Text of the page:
You know, there's a lot of potential in television. Like the creators of The Wire said, you can make a TV show like a "visual novel" if you know what you're doing.
And yet, potential is a promise you don't have to make a commitment to. People have this notion of what you will be in a couple years based on what they see now.
And we've seen a lot of shows that made a promise of something crazy happening in the future, only to come up short.
Some shows delivered. Supernatural had there own "Kmart Apocalypse" in the fifth season that made out on all the things it promised. Granted, it wasn't a John Martin painting, but with all the creative, artistic, and managerial difficulties of television, I can't really blame them for this.
And we have had many disappointments. Jericho. Heroes. The later episodes of Twin Peaks.
The Epitaph episodes of Dollhouse that came a little too late.
And Lost rebounded after every other option was experimented and played with.
But there's reasons why Breaking Bad succeeded where those shows failed:
They held nothing back.
Usually, a four episode rule applies when it comes to television. A creator and their writers don't really know what a show is yet, and so they have to play around for the first four episodes to figure out what they are. As many television shows are now available on DVD, you can watch the first disc of a show and wonder if it's something worth continuing.
The pilot episode of Breaking Bad did not have any of these problems. We know who Walter White is going into this. We saw his life.
A lot of television doesn't undergo the rewriting that movies do since they evolve with each episode, but the opening of Breaking Bad was cinematic.
Breaking Bad was also amazing in how they slowly revealed Walter's wrongdoings to Skyler.
There wasn't any Clark Kent/Lois Lane thing going on. Skyler was catching onto things. And the show's writers didn't jump any sharks with each revelation.
There was no amnesia. This wasn't any Pinky and the Brain/Coyote and Roadrunner chaos without growth. Things carried on. Things you as an audience member might even forget about. You didn't scratch your head wondering about Peter Petrelli's lost Irish girlfriend.
Watching Breaking Bad felt like I was reading one of the best graphic novels of all time. You know that feeling you got when you read Watchmen for the first time? Yeah, like that.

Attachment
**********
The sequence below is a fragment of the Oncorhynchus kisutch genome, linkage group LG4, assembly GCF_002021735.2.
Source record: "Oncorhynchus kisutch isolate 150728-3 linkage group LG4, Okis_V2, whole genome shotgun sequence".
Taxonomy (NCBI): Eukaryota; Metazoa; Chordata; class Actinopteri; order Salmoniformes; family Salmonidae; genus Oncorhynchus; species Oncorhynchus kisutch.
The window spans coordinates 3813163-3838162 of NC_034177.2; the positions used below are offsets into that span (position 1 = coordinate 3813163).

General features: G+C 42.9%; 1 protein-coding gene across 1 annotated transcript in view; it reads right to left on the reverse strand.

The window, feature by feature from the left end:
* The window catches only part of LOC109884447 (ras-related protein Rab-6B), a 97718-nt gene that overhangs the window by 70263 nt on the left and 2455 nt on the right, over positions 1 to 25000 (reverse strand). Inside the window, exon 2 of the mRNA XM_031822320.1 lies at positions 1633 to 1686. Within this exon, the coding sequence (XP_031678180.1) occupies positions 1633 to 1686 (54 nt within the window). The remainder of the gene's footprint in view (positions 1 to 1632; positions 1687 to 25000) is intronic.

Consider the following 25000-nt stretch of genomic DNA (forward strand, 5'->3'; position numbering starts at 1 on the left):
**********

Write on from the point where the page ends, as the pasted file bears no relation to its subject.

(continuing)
You can tell that Vince Gilligan cared.
It was really refreshing. People have been telling you since the age of nine that you have to leave your brain at the door when you engage in pop culture or else you will alienate a part of the audience.
They Knew What They Were Doing
Breaking Bad didn't treat the audience like a dummy, and they weren't dummies either.
They did their research. And they knew where the show was going. They were prepared. They took calculated risks (like Walter White) and everything resonated because of it.
Even when they didn't know where the fifth season was going (showing Mr. Lambert and going backward) they excelled since it challenged them. They weren't going through the motions.
There's this video online of Louis C.K. talking about how much George Carlin meant to him. C.K. said that his career changed when he listened to an interview of Carlin's where he explained that the secret to coming up with new material was throwing it away after his special was done.
Carlin explained that a person has to dig deep to find new material once they throw away what they had before. And in this digging, one finds himself.
Breaking Bad feels that way. You know how characters in horror movies do dumb things for the purpose of plot? I can't recall a time when that ever happened in Breaking Bad.
There was never an easy way out of things. The villains were as smart as Pinkman and Heisenberg. You honestly didn't know how things were going to be. It was awesome.
They Knew When To End Things
When things look great, you have this tendency to keep going until it's bad. When things look bad, people tell you to give up.
The creative staff of Breaking Bad quit while they were ahead. I know a lot of people who thought that they should have kept going. These are the same people who also thought Dexter should have ended sooner.
Breaking Bad is also the one show that knew both when to kill characters, and how to give deep meaning to each character's death.
There was no Kirk falling on a bridge that you got with Star Trek Generations. You felt pain when people died. And they died with dignity. There wasn't any crying. They anticipated it.
It was all very badass.
You didn't have people who should have died two seasons ago hanging around for ratings.
The show made tough decisions. Creativity comes from knowing what to cut. The same goes for the length of a production.
An early finish that leaves them wanting more.